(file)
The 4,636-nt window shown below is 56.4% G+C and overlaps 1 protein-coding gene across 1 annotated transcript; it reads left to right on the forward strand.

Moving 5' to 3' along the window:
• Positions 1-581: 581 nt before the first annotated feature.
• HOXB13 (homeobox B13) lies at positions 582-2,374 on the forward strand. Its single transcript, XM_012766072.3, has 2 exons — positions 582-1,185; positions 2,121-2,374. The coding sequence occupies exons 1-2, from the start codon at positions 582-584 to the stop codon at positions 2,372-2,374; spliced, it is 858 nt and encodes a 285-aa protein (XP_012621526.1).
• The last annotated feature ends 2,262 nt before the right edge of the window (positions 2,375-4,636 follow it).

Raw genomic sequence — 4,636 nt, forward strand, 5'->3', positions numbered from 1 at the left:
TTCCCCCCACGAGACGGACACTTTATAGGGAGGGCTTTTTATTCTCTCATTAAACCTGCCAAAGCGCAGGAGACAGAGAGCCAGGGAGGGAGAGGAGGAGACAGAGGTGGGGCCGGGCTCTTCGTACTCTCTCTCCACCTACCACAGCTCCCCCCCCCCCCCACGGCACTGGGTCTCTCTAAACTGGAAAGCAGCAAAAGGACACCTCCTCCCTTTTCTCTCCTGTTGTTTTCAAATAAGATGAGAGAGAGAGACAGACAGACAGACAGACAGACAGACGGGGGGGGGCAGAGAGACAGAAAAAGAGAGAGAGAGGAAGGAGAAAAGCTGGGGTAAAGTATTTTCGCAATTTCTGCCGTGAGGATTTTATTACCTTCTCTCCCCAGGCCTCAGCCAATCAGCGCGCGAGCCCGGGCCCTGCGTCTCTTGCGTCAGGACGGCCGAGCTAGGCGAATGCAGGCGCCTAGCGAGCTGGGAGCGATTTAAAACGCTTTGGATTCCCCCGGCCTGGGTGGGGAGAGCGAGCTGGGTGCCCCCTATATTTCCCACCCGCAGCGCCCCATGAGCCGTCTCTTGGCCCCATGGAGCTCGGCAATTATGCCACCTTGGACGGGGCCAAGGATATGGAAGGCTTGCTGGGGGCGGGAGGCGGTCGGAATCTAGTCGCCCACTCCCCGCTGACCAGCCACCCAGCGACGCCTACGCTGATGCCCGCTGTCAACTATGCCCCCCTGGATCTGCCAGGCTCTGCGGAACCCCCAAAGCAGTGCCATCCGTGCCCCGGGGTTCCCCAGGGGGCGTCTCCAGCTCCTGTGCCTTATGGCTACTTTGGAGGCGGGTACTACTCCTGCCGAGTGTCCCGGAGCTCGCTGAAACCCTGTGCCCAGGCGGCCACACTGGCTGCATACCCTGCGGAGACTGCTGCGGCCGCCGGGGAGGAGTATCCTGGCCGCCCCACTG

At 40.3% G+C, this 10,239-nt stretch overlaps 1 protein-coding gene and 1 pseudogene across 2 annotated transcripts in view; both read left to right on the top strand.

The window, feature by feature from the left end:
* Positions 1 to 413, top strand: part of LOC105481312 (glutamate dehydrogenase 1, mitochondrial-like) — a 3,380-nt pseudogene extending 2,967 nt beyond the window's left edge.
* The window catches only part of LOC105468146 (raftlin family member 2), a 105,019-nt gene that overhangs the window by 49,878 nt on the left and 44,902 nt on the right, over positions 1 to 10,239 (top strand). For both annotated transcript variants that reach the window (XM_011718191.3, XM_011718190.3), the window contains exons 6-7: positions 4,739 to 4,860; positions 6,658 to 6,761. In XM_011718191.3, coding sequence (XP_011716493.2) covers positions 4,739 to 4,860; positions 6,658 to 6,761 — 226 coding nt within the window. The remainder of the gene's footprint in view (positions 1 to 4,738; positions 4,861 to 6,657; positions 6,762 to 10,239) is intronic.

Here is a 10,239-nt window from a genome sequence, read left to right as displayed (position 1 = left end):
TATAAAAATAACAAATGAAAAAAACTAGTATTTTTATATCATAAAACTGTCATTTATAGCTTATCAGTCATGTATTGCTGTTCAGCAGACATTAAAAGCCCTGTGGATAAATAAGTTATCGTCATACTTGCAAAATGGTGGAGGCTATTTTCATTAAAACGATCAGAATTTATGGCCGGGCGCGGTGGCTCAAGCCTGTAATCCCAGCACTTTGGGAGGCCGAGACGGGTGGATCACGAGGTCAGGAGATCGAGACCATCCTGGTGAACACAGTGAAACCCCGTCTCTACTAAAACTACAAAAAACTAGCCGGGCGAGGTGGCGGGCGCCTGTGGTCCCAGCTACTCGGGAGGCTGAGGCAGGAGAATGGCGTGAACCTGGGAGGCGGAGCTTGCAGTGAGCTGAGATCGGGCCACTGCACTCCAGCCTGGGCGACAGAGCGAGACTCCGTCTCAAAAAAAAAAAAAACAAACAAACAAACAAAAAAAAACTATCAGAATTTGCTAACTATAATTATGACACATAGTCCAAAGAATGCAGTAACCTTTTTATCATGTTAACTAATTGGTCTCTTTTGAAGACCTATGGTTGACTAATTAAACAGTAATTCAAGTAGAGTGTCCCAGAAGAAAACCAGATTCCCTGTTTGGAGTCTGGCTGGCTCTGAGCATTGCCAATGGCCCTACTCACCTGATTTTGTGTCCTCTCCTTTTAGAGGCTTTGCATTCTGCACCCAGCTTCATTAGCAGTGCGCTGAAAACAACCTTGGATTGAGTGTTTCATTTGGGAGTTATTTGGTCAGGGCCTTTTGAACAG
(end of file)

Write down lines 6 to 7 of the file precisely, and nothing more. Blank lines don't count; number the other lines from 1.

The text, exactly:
Raw genomic sequence — 4,636 nt, forward strand, 5'->3', positions numbered from 1 at the left:
TTCCCCCCACGAGACGGACACTTTATAGGGAGGGCTTTTTATTCTCTCATTAAACCTGCCAAAGCGCAGGAGACAGAGAGCCAGGGAGGGAGAGGAGGAGACAGAGGTGGGGCCGGGCTCTTCGTACTCTCTCTCCACCTACCACAGCTCCCCCCCCCCCCCACGGCACTGGGTCTCTCTAAACTGGAAAGCAGCAAAAGGACACCTCCTCCCTTTTCTCTCCTGTTGTTTTCAAATAAGATGAGAGAGAGAGACAGACAGACAGACAGACAGACAGACGGGGGGGGGCAGAGAGACAGAAAAAGAGAGAGAGAGGAAGGAGAAAAGCTGGGGTAAAGTATTTTCGCAATTTCTGCCGTGAGGATTTTATTACCTTCTCTCCCCAGGCCTCAGCCAATCAGCGCGCGAGCCCGGGCCCTGCGTCTCTTGCGTCAGGACGGCCGAGCTAGGCGAATGCAGGCGCCTAGCGAGCTGGGAGCGATTTAAAACGCTTTGGATTCCCCCGGCCTGGGTGGGGAGAGCGAGCTGGGTGCCCCCTATATTTCCCACCCGCAGCGCCCCATGAGCCGTCTCTTGGCCCCATGGAGCTCGGCAATTATGCCACCTTGGACGGGGCCAAGGATATGGAAGGCTTGCTGGGGGCGGGAGGCGGTCGGAATCTAGTCGCCCACTCCCCGCTGACCAGCCACCCAGCGACGCCTACGCTGATGCCCGCTGTCAACTATGCCCCCCTGGATCTGCCAGGCTCTGCGGAACCCCCAAAGCAGTGCCATCCGTGCCCCGGGGTTCCCCAGGGGGCGTCTCCAGCTCCTGTGCCTTATGGCTACTTTGGAGGCGGGTACTACTCCTGCCGAGTGTCCCGGAGCTCGCTGAAACCCTGTGCCCAGGCGGCCACACTGGCTGCATACCCTGCGGAGACTGCTGCGGCCGCCGGGGAGGAGTATCCTGGCCGCCCCACTG